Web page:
Award-winning columnist: Mahathir’s win will shock the “complacent” Lee Hsien Loong into much needed reform

In an article for Nikkei Asia on Monday (23 Jul), famed Bloomberg columnist William Pesek has argued that Mahathir’s success will be the one saving Singapore from itself. This is because “if any government needs a jolt, it is Singapore’s”.

The award-winning journalist started by arguing that “Malaysia’s rot was many decades in the making” because of corruption and a Bumiputra policy which allowed Singapore to overtake Malaysia easily in terms of GDP figures.

Now that Mahathir has won a second term as Prime Minister, Psesk felt that this “[leaves the 92-year-old] Mahathir with the tall and awkward task of reinventing a system he helped create”.

Even so, Mahathir has done it considerably well.

“The Najib government’s questionable economic data made Beijing statisticians blush. Mahathir’s administration is shining light on the true state of Malaysia’s finances, regardless of the consequences in the financial markets”.

As a result of this openness, Psesk said that it is “heartening that Mahathir’s Pakatan Harapan coalition is bringing Najib to justice with lightning speed. And it is certainly great that Mahathir is acting transparently”.

And he concludes that this “is why Malaysia could be the catalyst Singapore needs at a pivotal moment”.

Singapore has become complacent under PAP, and it is a rejuvenated Malaysia that could drive innovation

For Singapore under the People’s Action Party, the “complacency in what is essentially a one-party state” has its negative impact.

Current Prime Minister Lee Hsien Loong “has been caught napping by sticking with too many of the policies his father employed from 1959 to 1990”.

As a result, “decades after beating the middle-income trap, Singapore is [now] having a midlife economic crisis – Wages are stagnant, inequality is rising and the population is aging rapidly”.

Even though there were efforts to encourage innovation and shifting to higher-value-added industries, these efforts were unsuccessful as they “lacked focus, scale and audacity”.

At the same time, “fierce competition from China, India, and Indonesia make Singapore an expensive property in a cheap neighborhood. The only way to grow incomes is to create new wealth, not to try to compete on price”.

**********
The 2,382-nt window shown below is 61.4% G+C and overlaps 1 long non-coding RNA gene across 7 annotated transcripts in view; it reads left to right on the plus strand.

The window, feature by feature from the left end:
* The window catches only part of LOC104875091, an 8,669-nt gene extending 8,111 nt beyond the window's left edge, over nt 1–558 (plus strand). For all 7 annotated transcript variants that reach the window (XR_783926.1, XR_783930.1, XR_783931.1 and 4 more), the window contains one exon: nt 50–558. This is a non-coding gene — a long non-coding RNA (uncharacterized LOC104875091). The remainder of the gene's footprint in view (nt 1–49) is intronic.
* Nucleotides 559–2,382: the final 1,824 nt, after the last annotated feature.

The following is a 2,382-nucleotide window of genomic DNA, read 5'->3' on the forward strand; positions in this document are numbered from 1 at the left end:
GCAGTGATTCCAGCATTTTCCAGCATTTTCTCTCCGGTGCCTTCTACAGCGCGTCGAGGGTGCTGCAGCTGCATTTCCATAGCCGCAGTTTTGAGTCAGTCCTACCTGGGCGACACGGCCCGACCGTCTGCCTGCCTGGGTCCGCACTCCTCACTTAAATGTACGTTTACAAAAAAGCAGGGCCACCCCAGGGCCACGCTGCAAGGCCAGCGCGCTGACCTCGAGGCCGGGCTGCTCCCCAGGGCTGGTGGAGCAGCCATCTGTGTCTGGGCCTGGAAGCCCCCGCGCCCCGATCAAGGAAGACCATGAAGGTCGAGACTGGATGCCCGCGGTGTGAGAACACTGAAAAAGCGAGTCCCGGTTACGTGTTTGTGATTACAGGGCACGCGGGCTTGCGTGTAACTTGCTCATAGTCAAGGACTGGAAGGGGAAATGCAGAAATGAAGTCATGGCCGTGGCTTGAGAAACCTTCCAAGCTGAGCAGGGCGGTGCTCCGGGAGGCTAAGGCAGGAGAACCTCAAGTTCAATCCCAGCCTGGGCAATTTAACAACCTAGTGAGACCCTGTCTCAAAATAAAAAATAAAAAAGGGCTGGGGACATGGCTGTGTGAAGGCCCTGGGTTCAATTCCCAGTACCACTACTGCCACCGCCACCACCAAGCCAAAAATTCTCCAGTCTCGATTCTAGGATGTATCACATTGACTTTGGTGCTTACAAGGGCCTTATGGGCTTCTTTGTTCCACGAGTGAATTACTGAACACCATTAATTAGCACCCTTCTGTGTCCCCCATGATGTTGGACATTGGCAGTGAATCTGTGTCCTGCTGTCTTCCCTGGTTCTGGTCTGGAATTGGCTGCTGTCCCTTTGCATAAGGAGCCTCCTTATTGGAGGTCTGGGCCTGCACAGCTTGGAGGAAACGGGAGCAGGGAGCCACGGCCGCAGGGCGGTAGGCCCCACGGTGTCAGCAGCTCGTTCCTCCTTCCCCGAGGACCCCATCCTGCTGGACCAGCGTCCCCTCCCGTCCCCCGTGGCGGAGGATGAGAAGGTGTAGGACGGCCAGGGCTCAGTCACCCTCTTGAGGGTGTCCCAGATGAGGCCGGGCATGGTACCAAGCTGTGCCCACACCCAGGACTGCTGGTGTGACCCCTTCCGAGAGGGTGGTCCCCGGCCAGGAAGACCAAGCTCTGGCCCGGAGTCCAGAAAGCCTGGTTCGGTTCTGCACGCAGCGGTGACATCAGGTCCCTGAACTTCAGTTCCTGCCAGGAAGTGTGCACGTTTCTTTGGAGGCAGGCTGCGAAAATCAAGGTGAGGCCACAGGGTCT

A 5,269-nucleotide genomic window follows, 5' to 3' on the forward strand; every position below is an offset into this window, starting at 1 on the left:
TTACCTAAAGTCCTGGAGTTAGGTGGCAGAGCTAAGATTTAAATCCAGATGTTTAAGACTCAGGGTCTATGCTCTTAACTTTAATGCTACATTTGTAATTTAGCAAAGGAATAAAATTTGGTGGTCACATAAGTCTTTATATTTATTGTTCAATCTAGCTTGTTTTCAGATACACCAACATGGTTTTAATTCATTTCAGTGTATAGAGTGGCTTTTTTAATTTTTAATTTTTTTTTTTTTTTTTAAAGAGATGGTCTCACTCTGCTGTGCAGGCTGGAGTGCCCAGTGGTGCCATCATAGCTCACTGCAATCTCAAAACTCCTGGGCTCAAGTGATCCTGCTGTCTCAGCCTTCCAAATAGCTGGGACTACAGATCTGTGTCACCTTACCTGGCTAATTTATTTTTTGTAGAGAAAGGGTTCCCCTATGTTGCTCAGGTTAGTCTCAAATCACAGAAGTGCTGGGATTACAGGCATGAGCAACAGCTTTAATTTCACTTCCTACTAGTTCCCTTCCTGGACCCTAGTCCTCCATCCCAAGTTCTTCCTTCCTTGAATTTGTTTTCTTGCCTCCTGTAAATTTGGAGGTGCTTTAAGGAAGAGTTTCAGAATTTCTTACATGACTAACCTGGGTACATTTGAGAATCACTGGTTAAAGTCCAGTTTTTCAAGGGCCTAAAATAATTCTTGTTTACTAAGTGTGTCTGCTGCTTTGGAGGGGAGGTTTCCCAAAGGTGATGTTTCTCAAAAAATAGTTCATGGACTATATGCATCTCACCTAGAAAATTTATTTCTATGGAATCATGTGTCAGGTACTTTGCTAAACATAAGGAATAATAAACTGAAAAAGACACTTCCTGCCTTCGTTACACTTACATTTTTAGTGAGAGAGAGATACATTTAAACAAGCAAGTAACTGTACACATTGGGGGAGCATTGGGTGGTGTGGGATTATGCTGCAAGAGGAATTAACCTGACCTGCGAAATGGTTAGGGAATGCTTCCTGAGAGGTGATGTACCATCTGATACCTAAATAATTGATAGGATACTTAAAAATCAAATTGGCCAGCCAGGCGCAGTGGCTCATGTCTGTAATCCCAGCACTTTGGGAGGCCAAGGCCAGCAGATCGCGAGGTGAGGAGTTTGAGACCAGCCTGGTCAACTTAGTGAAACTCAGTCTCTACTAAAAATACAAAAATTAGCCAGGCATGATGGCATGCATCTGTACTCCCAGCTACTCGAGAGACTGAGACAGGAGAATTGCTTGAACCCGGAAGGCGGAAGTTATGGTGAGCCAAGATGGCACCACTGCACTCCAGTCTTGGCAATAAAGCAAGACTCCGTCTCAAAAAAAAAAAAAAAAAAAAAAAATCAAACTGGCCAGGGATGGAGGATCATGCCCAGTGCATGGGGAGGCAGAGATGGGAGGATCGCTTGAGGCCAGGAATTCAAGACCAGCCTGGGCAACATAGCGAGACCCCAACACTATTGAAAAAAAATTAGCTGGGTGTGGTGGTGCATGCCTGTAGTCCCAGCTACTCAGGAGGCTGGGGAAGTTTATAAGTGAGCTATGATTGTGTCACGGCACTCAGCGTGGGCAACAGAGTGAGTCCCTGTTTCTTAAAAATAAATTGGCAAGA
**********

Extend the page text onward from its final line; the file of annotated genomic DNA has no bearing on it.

The economic fall from Trump’s trade war is evidence of a lack of innovation and self-resilience

Pasek showed that Trump’s trade war is affecting “Singapore’s export-reliant and manufacturing-heavy economy”. He cited the slowdown in non-oil domestic exports in June – 1.1% versus 15.5% the month before – as evidence.

What this essentially reflects is “how little progress Lee’s government has made in transforming the economy into an innovative powerhouse”. It is, at the end of the day, sticking on an economic model which was invented in the 1970s.

Now that Mahathir has returned, this “ups the pressure” as his “focus on retooling the economy could generate a healthy rivalry”.

For one, Pasek argued that the PAP government must take bold and creative steps to increase productivity and entrepreneurship.

This is essential given that Singapore should “rely less on a slowing China” instead focus on “helping smaller companies gain access to joint ventures in Europe, a region anxious for closer coordination with Southeast Asia”.

With tax incentives and regulatory tweaks, it can empower millennials with an idea and a dream to disrupt the old PAP model. A “more dynamic and innovative future” can be had by relying less on factories and more on the natural resource it does have: a smart and determined workforce.

The catalyst that has enabled this is a “sudden burst of reformist energy in Malaysia [which makes] Mahathir an unlikely ally in that enterprise”.